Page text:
By Tom Murray, Friel Stafford Chartered Accountants
Whilst many businesses started their preparation for the EU General Data Protection Regulation (GDPR) some time ago, many insolvency practitioners are now just starting to wake up to the implications caused by GDPR and are beginning to appreciate how they will have to change many of their protocols and procedures.
In simple terms, insolvency practitioners need to be aware of their responsibility to comply with the following in order to be compliant with the new GDPR regulations:
- Mandatory notice obligations i.e. immediate changes required to ‘First Day’ letters to creditors, employees, directors and tenants. In terms of the mandatory notice obligations, the IP must provide notice to individuals explaining how personal information will be used and shared in a manner that is clear, concise, transparent, intelligible and easily accessible.
- The stricter rules on consent to using data.
- Their accountability for the data they maintain – record keeping, data privacy impact assessments, appointment of data privacy offcers.
- Greater obligations imposed on third party contracts.
It should be noted that failure to comply with the above will lead to fines for breach of or noncompliance with the regulations.
Matters to consider upon appointment
When taking a new insolvency appointment, the IP should ask him/herself the following:
- Is the company GDPR compliant? As part of this, ask to see evidence of processes and procedures.
- Where are books and records held and are they secure?
- Are books and records ‘in the Cloud’; are they secure?
- What happens if the ‘Cloud’ provider claims a lien for IT costs?
- What type of business it is?
- What type of data is held?
- What data needs to be collected, should the remaining data be destroyed through confidential shredding and what is the process for the disposal of old computer equipment?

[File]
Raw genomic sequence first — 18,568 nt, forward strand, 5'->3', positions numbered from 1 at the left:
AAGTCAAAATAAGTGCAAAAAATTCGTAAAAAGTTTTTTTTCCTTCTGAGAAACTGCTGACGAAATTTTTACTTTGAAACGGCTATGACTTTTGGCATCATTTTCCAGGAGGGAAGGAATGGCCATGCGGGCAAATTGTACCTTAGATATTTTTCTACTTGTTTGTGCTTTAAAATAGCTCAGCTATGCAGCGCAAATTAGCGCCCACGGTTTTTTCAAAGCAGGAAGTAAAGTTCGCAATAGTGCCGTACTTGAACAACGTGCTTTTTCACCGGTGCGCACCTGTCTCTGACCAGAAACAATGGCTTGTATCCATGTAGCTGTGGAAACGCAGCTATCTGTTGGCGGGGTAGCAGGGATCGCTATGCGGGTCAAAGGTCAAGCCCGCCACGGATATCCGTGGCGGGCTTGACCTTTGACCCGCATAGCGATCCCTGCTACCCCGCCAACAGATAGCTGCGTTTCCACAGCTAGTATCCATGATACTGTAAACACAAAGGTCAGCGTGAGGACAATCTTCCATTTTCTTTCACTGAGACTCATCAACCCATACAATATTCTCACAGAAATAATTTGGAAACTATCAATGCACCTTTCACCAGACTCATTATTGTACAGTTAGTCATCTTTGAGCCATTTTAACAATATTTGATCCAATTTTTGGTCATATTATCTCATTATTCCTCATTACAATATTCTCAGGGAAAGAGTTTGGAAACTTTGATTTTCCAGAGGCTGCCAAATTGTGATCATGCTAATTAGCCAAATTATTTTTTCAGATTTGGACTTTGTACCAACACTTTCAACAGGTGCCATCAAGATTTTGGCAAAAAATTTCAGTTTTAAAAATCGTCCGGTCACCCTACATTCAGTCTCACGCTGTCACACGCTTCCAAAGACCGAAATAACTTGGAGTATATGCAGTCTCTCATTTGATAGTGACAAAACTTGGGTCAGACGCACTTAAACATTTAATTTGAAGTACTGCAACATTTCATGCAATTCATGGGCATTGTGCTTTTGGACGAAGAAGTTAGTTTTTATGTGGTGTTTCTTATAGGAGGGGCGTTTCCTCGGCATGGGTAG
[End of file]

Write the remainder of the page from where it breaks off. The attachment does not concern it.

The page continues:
Sale of Business / Assets
If an IP is selling on a business or specific assets, the IPs will need to ensure that the disclosure of any data during a due diligence process is in compliance with the GDPR (kept secure, redacted, limited by purpose etc.).
IP’s are prohibited from selling ‘data’ to parties either inside or outside the EU. In this respect, if IT equipment is sold then it must be ‘wiped’ of any personal data that is not included in the sale. What this means is that the commercial reality is that the requirements of GDPR will make it more diffcult for some ‘databases’ to be sold.
In circumstances where disposing of the company’s assets will involve transferring assets which include personal data (e.g. Customer databases), personal data may accompany the sold assets once the transaction has completed:
- Where the data continues to be processed for the same (continuing) purpose, and
- This prospect is envisaged in the service terms and conditions for the customer to allow for the GDPR ‘fair processing’ requirement.
- Opt-in consent is required from data subjects for a change of purpose (May not be practical to obtain in the timeframe).
Tom MurrayFriel Stafford Chartered Accountants, Dublin, Ireland
T: +353 1 661 4066, F: +353 1 661 4145
Friel Stafford is Ireland’s leading independent corporate restructuring and personal insolvency practice.
Tom Murray is a Partner in the firm and former past President of the Association of Certified Accountants in Ireland. He specialises in Restructuring & Insolvency, Corporate Finance and Forensic Accounting.
Published: Autumn 2018 l Photo: ©mooshny - stock.adobe.com